Drinking water is not yet available. Bring water with you or filter surface water. Keep soaps and detergents out of lakes and streams. Wash dishes and clothes in a pot and dispose of the waste water in a hole at least 100 feet from the nearest water supply. Bathe in the same manner.

Public toilets are located at Williams Landing and in the Trout and Murray Bay Campsites. In other areas of the island dig a small 6 inch deep hole, at least 100 feet from nearest water source, and cover after use.

Fishing, Hunting & Trapping

Echo Lake offers bass, pike, and pan fish. Murray Bay has perch, pike, walleye, and rock bass. In Trout Bay and all around the island, lake trout and coho salmon can be caught by trolling. Game species include deer, bear, rabbit, grouse, and ducks. Fur bearing animals include beaver, otter, and mink. A Michigan fishing, hunting and/or trapping license is required. Call the Michigan Department of Natural Resources (517-373-1220) for license information.

Getting To The Island

Pictured Rocks Cruises, Inc. operates the passenger ferry to and from Grand Island. The boats will leave from the city dock in Munising and arrive at Williams Landing on Grand island.

Passenger Ferry Schedule (September & October):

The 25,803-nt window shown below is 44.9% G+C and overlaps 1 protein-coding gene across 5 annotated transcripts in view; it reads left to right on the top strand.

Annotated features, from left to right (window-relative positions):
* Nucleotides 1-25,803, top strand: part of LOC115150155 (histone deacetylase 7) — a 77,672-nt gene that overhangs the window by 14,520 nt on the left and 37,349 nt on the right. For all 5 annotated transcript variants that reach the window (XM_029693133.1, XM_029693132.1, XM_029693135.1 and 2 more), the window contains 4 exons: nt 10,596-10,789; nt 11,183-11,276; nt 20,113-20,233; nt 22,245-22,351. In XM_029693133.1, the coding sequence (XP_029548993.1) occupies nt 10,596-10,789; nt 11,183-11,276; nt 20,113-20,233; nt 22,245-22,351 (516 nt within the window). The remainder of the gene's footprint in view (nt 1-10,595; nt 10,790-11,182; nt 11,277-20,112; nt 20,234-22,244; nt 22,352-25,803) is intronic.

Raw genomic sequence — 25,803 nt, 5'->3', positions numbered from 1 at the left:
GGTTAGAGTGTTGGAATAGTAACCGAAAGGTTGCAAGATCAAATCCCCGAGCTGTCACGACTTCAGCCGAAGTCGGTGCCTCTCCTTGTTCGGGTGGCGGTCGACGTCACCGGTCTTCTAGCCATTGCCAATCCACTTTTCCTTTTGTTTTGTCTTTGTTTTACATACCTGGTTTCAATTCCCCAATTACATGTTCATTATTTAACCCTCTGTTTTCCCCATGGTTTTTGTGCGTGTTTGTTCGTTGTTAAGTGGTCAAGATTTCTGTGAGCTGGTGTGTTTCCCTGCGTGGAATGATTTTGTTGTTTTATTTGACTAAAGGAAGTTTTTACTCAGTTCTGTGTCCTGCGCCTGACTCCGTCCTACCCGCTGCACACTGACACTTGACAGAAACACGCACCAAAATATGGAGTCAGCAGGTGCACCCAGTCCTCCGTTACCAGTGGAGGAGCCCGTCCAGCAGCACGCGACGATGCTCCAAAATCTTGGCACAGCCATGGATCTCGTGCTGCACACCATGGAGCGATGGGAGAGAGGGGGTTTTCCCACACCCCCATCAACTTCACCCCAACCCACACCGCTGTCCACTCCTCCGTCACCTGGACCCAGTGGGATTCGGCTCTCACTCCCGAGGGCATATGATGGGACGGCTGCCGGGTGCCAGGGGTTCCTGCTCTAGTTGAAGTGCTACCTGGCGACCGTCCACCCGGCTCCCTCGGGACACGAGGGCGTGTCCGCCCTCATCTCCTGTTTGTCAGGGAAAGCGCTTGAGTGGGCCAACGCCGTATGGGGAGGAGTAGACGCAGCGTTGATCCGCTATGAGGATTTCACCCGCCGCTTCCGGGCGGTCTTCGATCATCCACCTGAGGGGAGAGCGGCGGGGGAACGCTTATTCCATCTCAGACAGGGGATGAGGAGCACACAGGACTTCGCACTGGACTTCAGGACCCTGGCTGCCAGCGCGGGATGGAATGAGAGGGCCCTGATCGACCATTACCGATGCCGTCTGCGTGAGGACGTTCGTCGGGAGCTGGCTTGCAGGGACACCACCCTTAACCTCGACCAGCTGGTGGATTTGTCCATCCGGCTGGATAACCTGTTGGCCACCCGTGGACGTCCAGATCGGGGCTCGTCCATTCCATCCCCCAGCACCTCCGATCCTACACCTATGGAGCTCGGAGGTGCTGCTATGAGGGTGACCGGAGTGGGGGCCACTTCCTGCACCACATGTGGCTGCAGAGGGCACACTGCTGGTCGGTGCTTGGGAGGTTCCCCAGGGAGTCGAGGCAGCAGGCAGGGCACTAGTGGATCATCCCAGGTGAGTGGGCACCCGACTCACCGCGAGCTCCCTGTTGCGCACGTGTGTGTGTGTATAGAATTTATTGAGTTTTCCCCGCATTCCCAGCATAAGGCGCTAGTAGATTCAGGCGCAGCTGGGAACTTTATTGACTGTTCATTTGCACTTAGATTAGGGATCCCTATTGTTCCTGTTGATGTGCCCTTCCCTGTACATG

Leave Munising at: 8:30 a.m. 8 5:00 p.m.Leave Grand Island at: 9:00 a.m. & 5:30 p.m.

Round trip fares are: $7.00 for adults, $3.00 for children under 12, and children under 5 or leashed dogs ride free. You may bring along a bicycle for an additional $3.00. For more information about the ferry or to make a reservation, call 906-387-2379.

Traveling to and from the island in your own boat can be hazardous. Obtain a reliable weather forecast and current nautical charts. Leave a trip itinerary with someone onshore before you leave. There are no public docks on the island. You may load/unload at Williams Landing but you must vacate the landing when the tug or passenger ferry is about to arrive. Boats can be moored overnight in Murray and Trout Bays.

Safety

Summer water temperature of Lake Superior remains steady at 46-48 degrees, even in shallow bays. Prolonged exposure to these temperatures can lead to hypothermia. Conditions on Lake Superior change very rapidly and boaters are advised to monitor channel 16 on a ship to shore radio or listen to a NOM weather radio. All visitors should be prepared to spend at least one extra day on the island and leave a travel plan with someone on shore.

Avoid climbing on or standing along the sandstone cliffs. The stone is very fragile and may not support your weight.

Be careful while enjoying your trip, the mosquitoes and black flies can be very bad from mid-May to mid-July. Be sure to bring plenty of insect repellent and even a head net during those months. Feel free to call our Visitor Center (906 387-3700) for the latest bug count.




Published: 29 Apr 2002 | Last Updated: 18 Apr 2012
Details mentioned in this article were accurate at the time of publication